Law Students and Young Lawyers

Write About What You Don’t Know

We have all heard the expression, “write about what you know,” usually attributed to Mark Twain, who knew a thing or two about writing.

I don’t do that.

I often write about work/life balance and mental health in the legal profession, topics about which I know precious little, having never achieved them. Why people read my uneducated thoughts about these topics is beyond me. But here we are. I am writing about them yet again, and you are reading my musings about them, yet again.

Reflecting back on my long career, I am struck by the fact that I was able to achieve much of my success (measured traditionally by billings, client base, titles and income) precisely because of the imbalance in my life and my willingness to endure stress and sacrifice my health. I never managed to find ways to keep what I liked and leave the rest.

For those of you searching for traditional success, I recommend that you follow all of the rules that I set out below. On the other hand, if I could get a do-over, I might not follow anything past number ten:

  1. Put your clients first. And second. And third. Your interests come after that. There is one exception, which is getting paid. If you are going to do pro bono work, make sure that it is intentional.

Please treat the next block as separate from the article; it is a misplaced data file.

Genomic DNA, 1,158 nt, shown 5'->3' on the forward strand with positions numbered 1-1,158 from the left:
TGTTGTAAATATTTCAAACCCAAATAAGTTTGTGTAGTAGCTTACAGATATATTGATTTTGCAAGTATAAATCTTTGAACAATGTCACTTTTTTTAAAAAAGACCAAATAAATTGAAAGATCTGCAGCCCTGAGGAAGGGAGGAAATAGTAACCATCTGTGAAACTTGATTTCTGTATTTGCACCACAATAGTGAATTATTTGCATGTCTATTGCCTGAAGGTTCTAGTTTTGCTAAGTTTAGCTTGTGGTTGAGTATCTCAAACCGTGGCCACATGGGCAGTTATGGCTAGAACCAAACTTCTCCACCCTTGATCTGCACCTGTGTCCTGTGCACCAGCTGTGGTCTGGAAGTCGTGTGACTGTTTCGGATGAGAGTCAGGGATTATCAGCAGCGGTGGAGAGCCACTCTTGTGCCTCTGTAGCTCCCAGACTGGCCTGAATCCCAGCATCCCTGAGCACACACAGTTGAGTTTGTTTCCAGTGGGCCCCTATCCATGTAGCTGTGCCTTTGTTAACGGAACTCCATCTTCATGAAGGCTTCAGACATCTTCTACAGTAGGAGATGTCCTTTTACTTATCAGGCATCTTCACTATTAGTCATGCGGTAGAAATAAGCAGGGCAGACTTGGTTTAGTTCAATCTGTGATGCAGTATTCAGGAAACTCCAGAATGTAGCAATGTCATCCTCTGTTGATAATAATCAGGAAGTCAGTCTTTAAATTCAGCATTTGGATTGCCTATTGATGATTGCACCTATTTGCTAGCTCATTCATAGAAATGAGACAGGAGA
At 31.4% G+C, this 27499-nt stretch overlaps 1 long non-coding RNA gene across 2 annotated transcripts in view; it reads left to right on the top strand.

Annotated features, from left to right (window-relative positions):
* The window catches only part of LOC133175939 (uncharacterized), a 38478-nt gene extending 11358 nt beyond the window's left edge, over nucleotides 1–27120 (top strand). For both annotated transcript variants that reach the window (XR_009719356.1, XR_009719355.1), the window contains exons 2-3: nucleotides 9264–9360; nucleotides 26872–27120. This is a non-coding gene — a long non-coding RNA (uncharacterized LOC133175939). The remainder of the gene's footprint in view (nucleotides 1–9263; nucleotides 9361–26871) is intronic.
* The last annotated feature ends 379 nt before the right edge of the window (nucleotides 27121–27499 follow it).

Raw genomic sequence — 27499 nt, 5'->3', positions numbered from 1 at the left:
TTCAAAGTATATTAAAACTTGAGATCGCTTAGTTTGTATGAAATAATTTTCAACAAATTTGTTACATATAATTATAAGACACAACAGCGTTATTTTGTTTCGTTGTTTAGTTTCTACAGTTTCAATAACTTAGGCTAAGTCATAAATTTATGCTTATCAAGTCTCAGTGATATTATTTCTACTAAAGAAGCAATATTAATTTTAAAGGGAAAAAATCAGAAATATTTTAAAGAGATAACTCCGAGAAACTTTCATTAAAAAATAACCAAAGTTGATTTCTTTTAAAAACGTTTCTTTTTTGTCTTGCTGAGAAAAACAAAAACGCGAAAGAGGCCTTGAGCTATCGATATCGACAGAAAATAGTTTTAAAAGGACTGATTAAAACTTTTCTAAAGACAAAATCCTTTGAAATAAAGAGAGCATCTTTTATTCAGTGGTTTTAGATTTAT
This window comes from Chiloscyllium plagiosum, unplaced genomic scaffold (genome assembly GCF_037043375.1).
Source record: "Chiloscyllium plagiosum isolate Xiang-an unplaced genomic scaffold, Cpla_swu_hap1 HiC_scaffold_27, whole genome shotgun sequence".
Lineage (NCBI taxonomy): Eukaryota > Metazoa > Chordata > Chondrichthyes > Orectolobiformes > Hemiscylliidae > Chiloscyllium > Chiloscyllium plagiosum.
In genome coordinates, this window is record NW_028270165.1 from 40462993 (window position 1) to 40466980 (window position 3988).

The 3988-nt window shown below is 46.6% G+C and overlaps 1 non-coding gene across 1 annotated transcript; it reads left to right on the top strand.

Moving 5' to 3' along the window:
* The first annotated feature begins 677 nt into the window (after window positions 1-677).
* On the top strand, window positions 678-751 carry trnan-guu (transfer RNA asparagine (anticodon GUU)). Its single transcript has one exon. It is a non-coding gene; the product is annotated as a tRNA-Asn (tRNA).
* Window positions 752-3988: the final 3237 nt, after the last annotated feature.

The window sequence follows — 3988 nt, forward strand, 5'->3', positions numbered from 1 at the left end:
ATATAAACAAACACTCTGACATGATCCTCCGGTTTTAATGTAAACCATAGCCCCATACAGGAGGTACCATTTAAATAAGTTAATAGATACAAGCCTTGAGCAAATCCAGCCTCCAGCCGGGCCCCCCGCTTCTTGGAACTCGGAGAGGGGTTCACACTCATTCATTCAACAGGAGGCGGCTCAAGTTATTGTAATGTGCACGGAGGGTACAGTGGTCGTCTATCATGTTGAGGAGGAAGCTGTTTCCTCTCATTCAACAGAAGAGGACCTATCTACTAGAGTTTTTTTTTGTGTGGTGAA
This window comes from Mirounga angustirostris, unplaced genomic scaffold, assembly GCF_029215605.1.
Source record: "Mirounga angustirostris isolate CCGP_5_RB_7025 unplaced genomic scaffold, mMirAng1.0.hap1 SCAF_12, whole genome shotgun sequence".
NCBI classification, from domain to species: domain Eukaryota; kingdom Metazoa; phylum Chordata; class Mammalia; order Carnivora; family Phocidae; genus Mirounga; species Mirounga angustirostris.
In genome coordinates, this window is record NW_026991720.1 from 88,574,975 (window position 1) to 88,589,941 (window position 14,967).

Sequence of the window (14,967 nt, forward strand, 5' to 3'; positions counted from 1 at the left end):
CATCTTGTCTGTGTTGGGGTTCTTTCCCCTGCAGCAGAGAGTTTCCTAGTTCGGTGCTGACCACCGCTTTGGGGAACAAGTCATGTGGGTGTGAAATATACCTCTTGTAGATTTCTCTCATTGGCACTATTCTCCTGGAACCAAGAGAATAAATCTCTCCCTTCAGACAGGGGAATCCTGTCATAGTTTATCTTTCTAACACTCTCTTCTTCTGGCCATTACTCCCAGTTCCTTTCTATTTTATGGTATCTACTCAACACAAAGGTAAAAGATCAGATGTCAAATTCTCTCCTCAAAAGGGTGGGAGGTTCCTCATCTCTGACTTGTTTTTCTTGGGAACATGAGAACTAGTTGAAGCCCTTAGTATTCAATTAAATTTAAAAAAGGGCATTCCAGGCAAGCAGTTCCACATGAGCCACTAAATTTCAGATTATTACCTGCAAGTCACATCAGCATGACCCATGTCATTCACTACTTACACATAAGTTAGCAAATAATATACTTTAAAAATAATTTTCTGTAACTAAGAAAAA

2. Be honest and ethical. Do not dance on the ethical line if your actions are not consistent with the spirit of the rules.
  3. Build teams and delegate. Train your Assistants, Clerks, Students, and Associates. Help them achieve their goals, instead of just having them help you get your work done.
  4. Exceed client expectations. Thankfully, that is easy to do in the legal profession because the bar is so low that you sometimes have to dig to find it. Just do what so many other lawyers do not do. Returning phone calls and replying to emails quickly are a good start.
  5. Agree with your client on a deadline for every task and meet or beat the deadline. If that becomes impossible, communicate with the client before the deadline passes.
  6. Admit to your clients when you don’t know the answer to a question and undertake to find the answer or put them in touch with the right person.
  7. Never refer your client to someone in your firm or a referral source who is second rate, and don’t ever try to sell the bullshit that everyone in your firm is great.
  8. Exit areas of practice which become commodities.
  9. Do not work for clients if you have to count your fingers after you shake hands with them. Slime has a way of rubbing off on you.  Dishonest clients will turn on you, every single time.
  10. Give your clients recommendations, not just options.
  11. Take on every piece of quality work that is offered to you and do whatever it takes to get it done.
  12. Work to every unreasonable deadline imposed by a client.
  13. Never let family time or a vacation get in the way of a client’s demands.

If you do all of that, you are well on the way to ‘success’ in the legal profession.

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